Whirlpool To Add 400 Jobs In Ohio

business (3)Although the government shutdown last year delayed some issues in Washington, we cannot postpone the filing of taxes for 2013.  The deadline is still April 15 whether you are filing your taxes or want to file an extension.  The good news for Ohio small business owners is the changes in legislature last year that will give them a tax break for 2014 and for Ohio residents, an increase in jobs announced by Whirlpool Corp. for the next year onward.

Ohio small businesses want online stores to charge sales tax, too

CLEVELAND, Ohio — John Shulan is tired of hearing arguments that requiring buyers to pay sales tax on online purchases is unfair or too complicated. Shulan, president of Shulan’s Fairlawn Jewelers, is one of more than 1,000 small-business owners who have signed a petition urging Congress to require out-of-state sellers to collect the same state and local sales taxes they charge their customers.

“It’s not a new tax; it’s not a tax increase. It’s closing a blatant and growing tax loophole,” Shulan said. “We’re subsidizing Internet businesses by not requiring them to pay sales tax.”

The House Judiciary Committee is scheduled to consider online sales tax proposals, — including the Marketplace Fairness Act the Senate passed last year — at a hearing Wednesday morning in Washington, D.C. Both Ohio senators voted for the MFA.

Shulan and other Ohio businesses say they hope this is the year that Congress updates outdated tax laws that now favor online-only retailers such as Amazon.com and eBay. Current laws do not require retailers who don’t have a store, warehouse or other physical presence in Ohio to collect and remit sales taxes, giving consumers the impression that such purchases are “tax-free.” Although state law requires consumers to keep track of and pay taxes on what they buy online, few people actually do.

Whirlpool To Invest $40M, Add 400 Jobs In Ohio

Appliance maker Whirlpool Corp. is planning on making a major announcement later today for its plant in Greenville, Ohio, according to Dave Elliott, general manager of Whirlpool’s KitchenAid small appliances business, in an interview with the Wall Street Journal. Employment at the plant is expected to rise from 1,000 to 1,400 by 2018.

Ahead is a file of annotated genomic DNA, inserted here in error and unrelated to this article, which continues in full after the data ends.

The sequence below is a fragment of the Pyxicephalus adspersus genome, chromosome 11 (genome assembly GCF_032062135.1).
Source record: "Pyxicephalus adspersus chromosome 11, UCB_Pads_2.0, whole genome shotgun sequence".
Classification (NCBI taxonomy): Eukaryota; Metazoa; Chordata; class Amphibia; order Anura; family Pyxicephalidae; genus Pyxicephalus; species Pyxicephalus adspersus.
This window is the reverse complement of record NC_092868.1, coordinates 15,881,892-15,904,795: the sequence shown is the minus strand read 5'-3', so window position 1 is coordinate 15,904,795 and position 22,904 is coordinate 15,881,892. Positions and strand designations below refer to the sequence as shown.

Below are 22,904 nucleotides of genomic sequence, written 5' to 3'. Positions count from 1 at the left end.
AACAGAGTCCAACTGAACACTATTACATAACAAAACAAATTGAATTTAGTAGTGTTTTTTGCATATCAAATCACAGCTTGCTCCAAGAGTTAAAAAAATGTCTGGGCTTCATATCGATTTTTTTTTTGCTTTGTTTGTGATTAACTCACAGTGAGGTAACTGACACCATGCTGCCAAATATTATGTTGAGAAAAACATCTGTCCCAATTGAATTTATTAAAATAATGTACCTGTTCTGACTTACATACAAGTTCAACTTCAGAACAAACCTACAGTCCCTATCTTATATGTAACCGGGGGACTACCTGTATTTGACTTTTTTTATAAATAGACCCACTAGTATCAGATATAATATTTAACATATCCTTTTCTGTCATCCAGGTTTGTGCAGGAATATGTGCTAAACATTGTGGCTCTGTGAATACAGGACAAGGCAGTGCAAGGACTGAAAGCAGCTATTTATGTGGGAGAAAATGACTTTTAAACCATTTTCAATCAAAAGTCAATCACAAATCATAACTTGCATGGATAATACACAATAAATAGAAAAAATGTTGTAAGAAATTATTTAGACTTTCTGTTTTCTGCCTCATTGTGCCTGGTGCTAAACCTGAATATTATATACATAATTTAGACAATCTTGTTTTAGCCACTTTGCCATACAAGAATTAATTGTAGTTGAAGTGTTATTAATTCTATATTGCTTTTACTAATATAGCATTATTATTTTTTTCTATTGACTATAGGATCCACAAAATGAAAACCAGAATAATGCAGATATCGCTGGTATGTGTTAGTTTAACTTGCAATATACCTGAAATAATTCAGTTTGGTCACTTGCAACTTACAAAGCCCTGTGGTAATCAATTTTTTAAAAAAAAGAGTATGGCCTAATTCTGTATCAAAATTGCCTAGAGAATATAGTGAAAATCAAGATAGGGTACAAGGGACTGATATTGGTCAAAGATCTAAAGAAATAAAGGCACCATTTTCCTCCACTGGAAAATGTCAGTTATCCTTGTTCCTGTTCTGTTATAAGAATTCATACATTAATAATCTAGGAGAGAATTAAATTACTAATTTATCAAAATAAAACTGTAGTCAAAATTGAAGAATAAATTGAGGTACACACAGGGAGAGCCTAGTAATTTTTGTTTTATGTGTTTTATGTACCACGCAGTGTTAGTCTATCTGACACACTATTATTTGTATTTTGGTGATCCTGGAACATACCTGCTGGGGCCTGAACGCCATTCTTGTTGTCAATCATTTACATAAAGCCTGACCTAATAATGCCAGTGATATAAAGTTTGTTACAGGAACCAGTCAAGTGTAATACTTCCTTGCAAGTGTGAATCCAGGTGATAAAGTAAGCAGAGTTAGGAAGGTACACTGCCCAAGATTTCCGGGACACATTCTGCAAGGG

The plant currently makes KitchenAid mixers and other small kitchen appliances, and Elliott said the investment is in response to more demand for those types of high-end cooking gadgets. The company’s chief executive, Jeff Fettig, said that growth of small appliances has grown 10 to 15 percent annual in recent years, and that the Greenville plant has simply run out of capacity.

Whirlpool is expected to hold a press conference later today to announce the news, with Greenville Mayor Mike Bowers and Ken Hossler, plant leader, on hand to celebrate the investment. Gov. John Kasich was expected to attend as well.

The company has a complicated history with U.S. manufacturing. In 2009, the company shuttered its Evansville, Ind. plant and cut 1,100 employees to move production of refrigerators with freezers on top to a location in Mexico, where they were cheaper to produce. The move shocked and disappointed many, who felt as if buying a Whirlpool appliance was a safe bet in ensuring they were buying a “Made in America” product. And in 2011, the company announced the cut of 1,200 salaried positions, and the closure, of its Fort Smith, Ark., plant.

Kasich cabinet touts tax cut, other business-friendly changes

While Gov. John Kasich signed the small-business tax cut into law in June, it is affecting people now, Ohio Tax Commissioner Joe Testa said Monday.

With tax season in full swing, small-business owners are seeing results in their pocketbooks of a 50 percent tax cut on the first $250,000 of Ohio net business income. That means if a small business owner earns $100,000 in net income, he is taxed only on $50,000

Testa and other representatives of state agencies spoke at a “Cutting Taxes and Growing Ohio Small Business” event Monday at Veterans Memorial Civic Center. The session was held jointly with Lima Rotary Club and Lima/Allen County Chamber of Commerce. Cabinet level directors are traveling the state talking about the small-business tax cut and other policies and programs to help small businesses.

The tax cut is helpful, Testa said, because most small-business owners report their business income through their personal income tax. In addition to the small business cut, the state is also cutting individual income tax 10 percent for all income tax payers.